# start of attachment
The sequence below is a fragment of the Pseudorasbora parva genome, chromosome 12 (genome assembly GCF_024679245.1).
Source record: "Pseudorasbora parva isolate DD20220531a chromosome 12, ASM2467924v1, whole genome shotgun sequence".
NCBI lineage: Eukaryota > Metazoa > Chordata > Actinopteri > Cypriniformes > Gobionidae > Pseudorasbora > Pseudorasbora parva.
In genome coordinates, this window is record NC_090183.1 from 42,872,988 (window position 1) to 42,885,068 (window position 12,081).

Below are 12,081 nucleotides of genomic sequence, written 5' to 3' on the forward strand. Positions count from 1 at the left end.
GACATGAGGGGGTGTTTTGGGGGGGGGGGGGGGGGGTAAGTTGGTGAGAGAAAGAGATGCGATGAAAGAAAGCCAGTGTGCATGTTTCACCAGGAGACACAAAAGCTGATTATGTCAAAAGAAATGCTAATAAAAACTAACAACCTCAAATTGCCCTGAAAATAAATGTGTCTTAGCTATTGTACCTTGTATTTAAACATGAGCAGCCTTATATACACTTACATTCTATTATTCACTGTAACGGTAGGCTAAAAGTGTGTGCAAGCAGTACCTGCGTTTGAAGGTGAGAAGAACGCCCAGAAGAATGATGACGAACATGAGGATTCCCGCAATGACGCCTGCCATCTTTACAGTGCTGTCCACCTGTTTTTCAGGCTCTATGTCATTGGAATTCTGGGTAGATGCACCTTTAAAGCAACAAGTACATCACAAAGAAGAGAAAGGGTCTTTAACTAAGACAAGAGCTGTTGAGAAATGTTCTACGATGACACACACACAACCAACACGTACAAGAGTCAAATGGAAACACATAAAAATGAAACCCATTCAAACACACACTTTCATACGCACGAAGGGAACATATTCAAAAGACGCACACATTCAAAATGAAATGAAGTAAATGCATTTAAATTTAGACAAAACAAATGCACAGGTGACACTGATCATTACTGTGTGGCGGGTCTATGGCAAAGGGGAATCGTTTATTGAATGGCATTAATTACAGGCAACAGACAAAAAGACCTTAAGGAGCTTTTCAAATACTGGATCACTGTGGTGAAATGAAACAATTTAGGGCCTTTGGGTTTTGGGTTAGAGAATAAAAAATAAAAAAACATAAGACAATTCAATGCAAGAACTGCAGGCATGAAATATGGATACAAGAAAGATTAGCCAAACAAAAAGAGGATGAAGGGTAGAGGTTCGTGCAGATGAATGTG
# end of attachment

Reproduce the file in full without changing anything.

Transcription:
The sequence below is a fragment of the Pseudorasbora parva genome, chromosome 12 (genome assembly GCF_024679245.1).
Source record: "Pseudorasbora parva isolate DD20220531a chromosome 12, ASM2467924v1, whole genome shotgun sequence".
NCBI lineage: Eukaryota > Metazoa > Chordata > Actinopteri > Cypriniformes > Gobionidae > Pseudorasbora > Pseudorasbora parva.
In genome coordinates, this window is record NC_090183.1 from 42,872,988 (window position 1) to 42,885,068 (window position 12,081).

Below are 12,081 nucleotides of genomic sequence, written 5' to 3' on the forward strand. Positions count from 1 at the left end.
GACATGAGGGGGTGTTTTGGGGGGGGGGGGGGGGGGTAAGTTGGTGAGAGAAAGAGATGCGATGAAAGAAAGCCAGTGTGCATGTTTCACCAGGAGACACAAAAGCTGATTATGTCAAAAGAAATGCTAATAAAAACTAACAACCTCAAATTGCCCTGAAAATAAATGTGTCTTAGCTATTGTACCTTGTATTTAAACATGAGCAGCCTTATATACACTTACATTCTATTATTCACTGTAACGGTAGGCTAAAAGTGTGTGCAAGCAGTACCTGCGTTTGAAGGTGAGAAGAACGCCCAGAAGAATGATGACGAACATGAGGATTCCCGCAATGACGCCTGCCATCTTTACAGTGCTGTCCACCTGTTTTTCAGGCTCTATGTCATTGGAATTCTGGGTAGATGCACCTTTAAAGCAACAAGTACATCACAAAGAAGAGAAAGGGTCTTTAACTAAGACAAGAGCTGTTGAGAAATGTTCTACGATGACACACACACAACCAACACGTACAAGAGTCAAATGGAAACACATAAAAATGAAACCCATTCAAACACACACTTTCATACGCACGAAGGGAACATATTCAAAAGACGCACACATTCAAAATGAAATGAAGTAAATGCATTTAAATTTAGACAAAACAAATGCACAGGTGACACTGATCATTACTGTGTGGCGGGTCTATGGCAAAGGGGAATCGTTTATTGAATGGCATTAATTACAGGCAACAGACAAAAAGACCTTAAGGAGCTTTTCAAATACTGGATCACTGTGGTGAAATGAAACAATTTAGGGCCTTTGGGTTTTGGGTTAGAGAATAAAAAATAAAAAAACATAAGACAATTCAATGCAAGAACTGCAGGCATGAAATATGGATACAAGAAAGATTAGCCAAACAAAAAGAGGATGAAGGGTAGAGGTTCGTGCAGATGAATGTG